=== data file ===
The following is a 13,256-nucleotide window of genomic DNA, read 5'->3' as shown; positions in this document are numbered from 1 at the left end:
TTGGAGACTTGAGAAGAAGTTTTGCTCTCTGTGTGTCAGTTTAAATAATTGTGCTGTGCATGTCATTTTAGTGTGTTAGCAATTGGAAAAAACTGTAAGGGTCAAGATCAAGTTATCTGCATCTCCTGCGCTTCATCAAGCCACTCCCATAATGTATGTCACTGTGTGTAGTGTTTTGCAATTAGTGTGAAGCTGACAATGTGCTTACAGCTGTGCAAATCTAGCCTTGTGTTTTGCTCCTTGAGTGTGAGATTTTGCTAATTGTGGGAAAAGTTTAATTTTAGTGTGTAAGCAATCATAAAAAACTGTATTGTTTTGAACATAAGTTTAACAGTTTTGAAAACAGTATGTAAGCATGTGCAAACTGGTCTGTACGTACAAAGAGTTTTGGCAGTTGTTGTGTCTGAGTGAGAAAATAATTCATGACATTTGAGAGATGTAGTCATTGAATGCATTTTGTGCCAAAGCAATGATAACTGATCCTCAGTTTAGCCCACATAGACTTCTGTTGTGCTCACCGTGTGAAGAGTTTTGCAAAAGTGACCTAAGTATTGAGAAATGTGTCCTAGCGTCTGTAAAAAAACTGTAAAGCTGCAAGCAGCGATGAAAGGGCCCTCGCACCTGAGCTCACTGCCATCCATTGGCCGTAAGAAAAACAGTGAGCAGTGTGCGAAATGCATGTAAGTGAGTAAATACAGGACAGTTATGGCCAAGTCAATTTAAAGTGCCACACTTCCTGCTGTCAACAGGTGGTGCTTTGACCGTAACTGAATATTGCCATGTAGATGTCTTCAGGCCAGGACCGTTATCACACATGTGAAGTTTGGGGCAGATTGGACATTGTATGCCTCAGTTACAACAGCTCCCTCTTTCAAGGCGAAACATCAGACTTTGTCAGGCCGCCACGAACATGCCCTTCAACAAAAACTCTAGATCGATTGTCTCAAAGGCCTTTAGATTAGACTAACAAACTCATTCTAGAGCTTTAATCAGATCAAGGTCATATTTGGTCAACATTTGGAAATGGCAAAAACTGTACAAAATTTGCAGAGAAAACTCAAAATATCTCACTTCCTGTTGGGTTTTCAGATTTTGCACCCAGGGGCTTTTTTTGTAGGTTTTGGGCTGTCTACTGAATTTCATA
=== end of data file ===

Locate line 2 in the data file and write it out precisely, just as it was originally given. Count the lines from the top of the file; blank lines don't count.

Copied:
TTGGAGACTTGAGAAGAAGTTTTGCTCTCTGTGTGTCAGTTTAAATAATTGTGCTGTGCATGTCATTTTAGTGTGTTAGCAATTGGAAAAAACTGTAAGGGTCAAGATCAAGTTATCTGCATCTCCTGCGCTTCATCAAGCCACTCCCATAATGTATGTCACTGTGTGTAGTGTTTTGCAATTAGTGTGAAGCTGACAATGTGCTTACAGCTGTGCAAATCTAGCCTTGTGTTTTGCTCCTTGAGTGTGAGATTTTGCTAATTGTGGGAAAAGTTTAATTTTAGTGTGTAAGCAATCATAAAAAACTGTATTGTTTTGAACATAAGTTTAACAGTTTTGAAAACAGTATGTAAGCATGTGCAAACTGGTCTGTACGTACAAAGAGTTTTGGCAGTTGTTGTGTCTGAGTGAGAAAATAATTCATGACATTTGAGAGATGTAGTCATTGAATGCATTTTGTGCCAAAGCAATGATAACTGATCCTCAGTTTAGCCCACATAGACTTCTGTTGTGCTCACCGTGTGAAGAGTTTTGCAAAAGTGACCTAAGTATTGAGAAATGTGTCCTAGCGTCTGTAAAAAAACTGTAAAGCTGCAAGCAGCGATGAAAGGGCCCTCGCACCTGAGCTCACTGCCATCCATTGGCCGTAAGAAAAACAGTGAGCAGTGTGCGAAATGCATGTAAGTGAGTAAATACAGGACAGTTATGGCCAAGTCAATTTAAAGTGCCACACTTCCTGCTGTCAACAGGTGGTGCTTTGACCGTAACTGAATATTGCCATGTAGATGTCTTCAGGCCAGGACCGTTATCACACATGTGAAGTTTGGGGCAGATTGGACATTGTATGCCTCAGTTACAACAGCTCCCTCTTTCAAGGCGAAACATCAGACTTTGTCAGGCCGCCACGAACATGCCCTTCAACAAAAACTCTAGATCGATTGTCTCAAAGGCCTTTAGATTAGACTAACAAACTCATTCTAGAGCTTTAATCAGATCAAGGTCATATTTGGTCAACATTTGGAAATGGCAAAAACTGTACAAAATTTGCAGAGAAAACTCAAAATATCTCACTTCCTGTTGGGTTTTCAGATTTTGCACCCAGGGGCTTTTTTTGTAGGTTTTGGGCTGTCTACTGAATTTCATA